The Carnival of Anglican Advent Traditions is coming up. If you want to participate, write a post about Advent, what it means to you, how you or your family observes it, etc. Details are over at Kerry's blog. Posts due November 27.

I highly recommend you participate or at least read the posts. I have met some incredibly insightful and inspiring bloggers through the Advent Carnival, not to mention the amazing ideas I've collected for celebrating with my family.

Go on and write! Hopefully I'll see you there!

Thursday, November 12, 2009

7 Quick Takes-I Miss This Blog!

I miss writing and processing and using this space to help me think more clearly! But life is just so very busy now that Linus is on the move. I'm grateful more than ever these days for Quick Takes on Fridays. Otherwise, I might never get a post up. Head on over to Jen's blog for more Quick Takes.


We have recently discovered Howard Pyle's books here in the TwoSquare household. Have you read him? If you have boys in your home, you really must. (Recommendations for other good boy books are appreciated!) We are reading Men of Iron aloud right now, and Calvin loves it. He walks around all day speaking in this lovely antiquated language. "Nay, mother, I will not do that, quoth he." It's hilarious, except that he thinks it's clever to say "no" to us this way.


We discovered Pyle because we were looking for good versions of the King Arthur legend for Calvin. It seems the space obsession is fading, and we are into all things King Arthur around here. I am excited about the possibilities here. A medieval themed dinner, a knight's quest party for some boys, and making swords with Daddy are all possibilities. This is what my husband has been waiting for since Calvin was born. Considering he owns swords and chain mail, is it so surprising?


It has been raining for three days here, and today is likely to be another one. Over four inches of cold, miserable rain, three days stuck in our tiny house, and a baby brother who needs some bit of quiet to nap made for some restless boys. So yesterday we pulled out the couch bed, popped some popcorn and watched movies for the afternoon. It was SO good for me to just enjoy being with my boys and stop worrying about all that needs to be done around here. SO GOOD. I need more of that.


You may be noticing that these snippets of family life don't include a lot of real homeschooling. I think I am already a homeschool failure. I certainly don't think we are doing what works for our family. I scrapped any plans I had and am starting to pay attention to how we work as a family and how my boys learn best. Unschooling is seeming more and more appealing, combined with some more structured classical learning when they get older. Is that even possible?


One schooling thing that is working is Chinese Preschool. For so long I wondered what we were paying the tuition for, but in the past few weeks, both Calvin and Hobbes have discovered the fun of showing off their Chinese for us. I often hear them singing Chinese songs and using Chinese words around one another, and they are finally willing to speak it for us. I am amazed how kids learn a second language so intuitively. I studied this, so I should know it. But seeing it in real life is so fascinating!


Advent is in less than three weeks. Are you ready? I ordered a few new Christmas books for the kids, and I found a couple of Advent activity books that I may try to use. We are planning to do our usual Jesse Tree and other Advent traditions. Check out this post and this one and this one if you are interested in knowing what we do around here. And this post tells what we do about Santa. Let me know what you're doing, too!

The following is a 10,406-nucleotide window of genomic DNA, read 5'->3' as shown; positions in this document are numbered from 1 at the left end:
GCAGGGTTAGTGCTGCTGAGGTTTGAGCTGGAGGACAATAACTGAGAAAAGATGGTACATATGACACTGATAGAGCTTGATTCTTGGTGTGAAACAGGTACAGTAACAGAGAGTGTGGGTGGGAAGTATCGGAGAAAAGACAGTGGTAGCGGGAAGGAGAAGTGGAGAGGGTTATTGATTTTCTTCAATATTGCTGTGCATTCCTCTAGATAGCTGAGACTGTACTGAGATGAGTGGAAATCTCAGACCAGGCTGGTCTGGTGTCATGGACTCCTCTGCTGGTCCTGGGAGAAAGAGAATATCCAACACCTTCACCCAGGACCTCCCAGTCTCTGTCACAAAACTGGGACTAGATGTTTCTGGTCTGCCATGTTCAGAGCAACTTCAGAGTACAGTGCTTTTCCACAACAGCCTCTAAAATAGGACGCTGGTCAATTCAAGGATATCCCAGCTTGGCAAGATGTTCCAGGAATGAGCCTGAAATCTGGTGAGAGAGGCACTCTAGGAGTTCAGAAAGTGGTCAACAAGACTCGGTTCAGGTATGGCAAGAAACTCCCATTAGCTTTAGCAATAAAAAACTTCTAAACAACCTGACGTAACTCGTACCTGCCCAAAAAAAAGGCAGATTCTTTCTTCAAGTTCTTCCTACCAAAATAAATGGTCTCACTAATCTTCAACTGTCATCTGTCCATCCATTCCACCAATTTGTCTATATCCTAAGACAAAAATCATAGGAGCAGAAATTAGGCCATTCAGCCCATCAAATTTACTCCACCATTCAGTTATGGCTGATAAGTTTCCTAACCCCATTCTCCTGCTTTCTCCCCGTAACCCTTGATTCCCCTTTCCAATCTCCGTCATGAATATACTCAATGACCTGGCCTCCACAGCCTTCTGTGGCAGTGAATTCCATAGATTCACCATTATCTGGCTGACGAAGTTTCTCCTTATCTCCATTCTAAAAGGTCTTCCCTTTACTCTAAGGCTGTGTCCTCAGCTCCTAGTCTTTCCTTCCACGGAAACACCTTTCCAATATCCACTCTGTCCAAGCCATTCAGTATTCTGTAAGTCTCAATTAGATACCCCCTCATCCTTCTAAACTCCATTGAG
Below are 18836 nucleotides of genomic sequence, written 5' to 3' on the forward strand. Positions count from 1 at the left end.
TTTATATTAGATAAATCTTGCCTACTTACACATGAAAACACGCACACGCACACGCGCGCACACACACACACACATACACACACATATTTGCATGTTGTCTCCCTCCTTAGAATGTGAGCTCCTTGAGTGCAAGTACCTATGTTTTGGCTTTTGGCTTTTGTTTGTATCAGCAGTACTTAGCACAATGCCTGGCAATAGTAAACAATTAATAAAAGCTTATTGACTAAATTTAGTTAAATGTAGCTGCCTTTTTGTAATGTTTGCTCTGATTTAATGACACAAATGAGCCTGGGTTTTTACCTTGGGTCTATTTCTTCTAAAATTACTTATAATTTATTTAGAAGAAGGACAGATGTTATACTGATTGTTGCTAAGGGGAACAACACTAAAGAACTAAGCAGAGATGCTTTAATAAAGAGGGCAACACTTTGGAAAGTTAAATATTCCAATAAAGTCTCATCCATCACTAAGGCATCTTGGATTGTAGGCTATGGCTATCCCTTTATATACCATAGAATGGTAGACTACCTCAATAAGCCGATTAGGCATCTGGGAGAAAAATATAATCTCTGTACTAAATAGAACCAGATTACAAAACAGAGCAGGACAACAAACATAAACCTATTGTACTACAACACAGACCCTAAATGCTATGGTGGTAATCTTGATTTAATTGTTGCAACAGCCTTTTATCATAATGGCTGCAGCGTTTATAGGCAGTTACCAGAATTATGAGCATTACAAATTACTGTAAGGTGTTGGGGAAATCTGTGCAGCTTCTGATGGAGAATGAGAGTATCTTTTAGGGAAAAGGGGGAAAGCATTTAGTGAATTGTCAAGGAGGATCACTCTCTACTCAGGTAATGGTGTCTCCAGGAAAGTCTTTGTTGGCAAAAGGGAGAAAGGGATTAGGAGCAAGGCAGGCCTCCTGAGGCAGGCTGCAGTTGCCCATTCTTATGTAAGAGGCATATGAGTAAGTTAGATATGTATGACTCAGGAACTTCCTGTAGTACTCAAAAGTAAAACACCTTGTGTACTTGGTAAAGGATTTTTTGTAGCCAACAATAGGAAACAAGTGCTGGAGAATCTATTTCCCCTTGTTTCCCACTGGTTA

So...not that anyone but me cares....but things aren't looking so good for Tennessee's football players. I have long thought the quality of the players reflected the caliber of the coach, his ability to inspire discipline and hard work and his modeling of a life of integrity. It will be interesting to see if this current disaster is a reflection of the way things are going to be at UT under our new coach. I sure hope not. I'd hate to be ashamed to wear my orange.

Monday, November 9, 2009

A Pilgrimage and Some Calvinisms

So, I have a good excuse for not being around this weekend. Saturday night, after nine years of talking about it, I finally took my husband to watch my team at the 8th Wonder of the World. All three boys came with us, and though it was exhausting, it was totally worth it. The weather was perfect, our team won, and the boys loved it. Even Linus was too excited to sleep.

Watching Calvin was even more fun than watching the game. He is definitely excited about football right now, and when we suggested leaving with six minutes left to go and a score of 56-28, he exclaimed, "But we can't go! A LOT can happen in six minutes!" (Fortunately for the Vols, a lot didn't happen.)


I don't have time to write much other than that, what with needing to catch up on my sleep. (Twelve hours of driving in three days, a weekend away from home, and boys off any semblance of a sleeping schedule have done me in for the time being.) So I leave you with some Calvinisms.

Angry at something that didn't go his way: "I'm not just a little bit sad! This is a much bigger sad. I am MEGA SAD!"

When I asked him if he would be warm enough in his t-shirt outside this evening: "I won't get COLD; it's a Star Wars shirt!"

Enjoying the thrills of cable television at my mom's (ESPN, anyway) and watching some NBA clips (which we have obviously never watched before): "Look, Mommy, those hoops are really short!" "No, Calvin, those men are just really tall."

After listening to me rant about the terrible traffic on our drive over Friday: "Mommy, I just prayed for God to get you out of this terrible traffic."


I have so many things on my mind that I would love to write about now, but they will have to wait. Until then, leave a comment, even if you usually don't, and let me know what's going on in your corner of the blogosphere. Peace.

Thursday, November 5, 2009

I Won't Stop Talking Until Big Coal Stops Blasting

Did you call the President?

If not, you can still send an e-mail. is asking organizations across the nation to join forces today to stop the blasting of Coal River Mountain, a potential source of alternative wind energy and a symbol of the fight between big coal companies and those who think the mountains and Appalachian people are worth saving.

It only takes a minute. Isn't a that worth saving a mountain and her people, stopping one of the worst ecological disasters going on today, and caring for the creation that has been put under our stewardship?

Please, please, please, go fill out the form. Today.

Tuesday, November 3, 2009

Wonderful Art Giveaway

Looking for a unique gift for Christmas? My cousin, Beth Stone, is a talented artist. She has prints, notecards, and originals for sale on her site. She is also hosting a Thanksgiving giveaway on her blog. Head on over and see how to enter the giveaway. I especially love her newest murals based on hymns, and I'm thinking of ordering some prints for Christmas presents.

Go on. Support an artist. I dare you.